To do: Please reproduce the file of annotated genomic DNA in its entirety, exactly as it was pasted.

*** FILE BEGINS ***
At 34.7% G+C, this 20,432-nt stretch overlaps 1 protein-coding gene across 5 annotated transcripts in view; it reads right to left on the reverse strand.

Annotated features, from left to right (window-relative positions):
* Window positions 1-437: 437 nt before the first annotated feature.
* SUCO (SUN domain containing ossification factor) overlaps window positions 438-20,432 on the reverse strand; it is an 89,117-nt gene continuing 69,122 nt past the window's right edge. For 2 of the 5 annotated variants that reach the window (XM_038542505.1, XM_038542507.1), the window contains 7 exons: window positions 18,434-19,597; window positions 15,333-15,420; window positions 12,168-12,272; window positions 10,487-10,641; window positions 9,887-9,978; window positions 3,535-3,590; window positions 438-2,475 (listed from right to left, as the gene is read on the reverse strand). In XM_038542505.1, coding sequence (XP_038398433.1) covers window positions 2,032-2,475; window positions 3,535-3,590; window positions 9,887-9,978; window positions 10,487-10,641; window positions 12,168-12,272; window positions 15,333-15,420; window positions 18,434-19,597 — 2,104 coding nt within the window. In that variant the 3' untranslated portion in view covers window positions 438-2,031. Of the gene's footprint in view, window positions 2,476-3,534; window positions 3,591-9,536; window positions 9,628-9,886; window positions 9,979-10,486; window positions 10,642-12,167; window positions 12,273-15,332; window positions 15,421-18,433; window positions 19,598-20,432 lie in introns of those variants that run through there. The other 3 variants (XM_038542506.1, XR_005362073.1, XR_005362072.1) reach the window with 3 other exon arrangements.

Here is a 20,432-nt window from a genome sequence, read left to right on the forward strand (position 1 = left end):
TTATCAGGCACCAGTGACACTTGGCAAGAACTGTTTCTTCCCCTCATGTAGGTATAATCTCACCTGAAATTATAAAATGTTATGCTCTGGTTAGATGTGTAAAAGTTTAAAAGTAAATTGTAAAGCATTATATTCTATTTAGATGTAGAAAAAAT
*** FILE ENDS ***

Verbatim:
At 34.7% G+C, this 20,432-nt stretch overlaps 1 protein-coding gene across 5 annotated transcripts in view; it reads right to left on the reverse strand.

Annotated features, from left to right (window-relative positions):
* Window positions 1-437: 437 nt before the first annotated feature.
* SUCO (SUN domain containing ossification factor) overlaps window positions 438-20,432 on the reverse strand; it is an 89,117-nt gene continuing 69,122 nt past the window's right edge. For 2 of the 5 annotated variants that reach the window (XM_038542505.1, XM_038542507.1), the window contains 7 exons: window positions 18,434-19,597; window positions 15,333-15,420; window positions 12,168-12,272; window positions 10,487-10,641; window positions 9,887-9,978; window positions 3,535-3,590; window positions 438-2,475 (listed from right to left, as the gene is read on the reverse strand). In XM_038542505.1, coding sequence (XP_038398433.1) covers window positions 2,032-2,475; window positions 3,535-3,590; window positions 9,887-9,978; window positions 10,487-10,641; window positions 12,168-12,272; window positions 15,333-15,420; window positions 18,434-19,597 — 2,104 coding nt within the window. In that variant the 3' untranslated portion in view covers window positions 438-2,031. Of the gene's footprint in view, window positions 2,476-3,534; window positions 3,591-9,536; window positions 9,628-9,886; window positions 9,979-10,486; window positions 10,642-12,167; window positions 12,273-15,332; window positions 15,421-18,433; window positions 19,598-20,432 lie in introns of those variants that run through there. The other 3 variants (XM_038542506.1, XR_005362073.1, XR_005362072.1) reach the window with 3 other exon arrangements.

Here is a 20,432-nt window from a genome sequence, read left to right on the forward strand (position 1 = left end):
TTATCAGGCACCAGTGACACTTGGCAAGAACTGTTTCTTCCCCTCATGTAGGTATAATCTCACCTGAAATTATAAAATGTTATGCTCTGGTTAGATGTGTAAAAGTTTAAAAGTAAATTGTAAAGCATTATATTCTATTTAGATGTAGAAAAAAT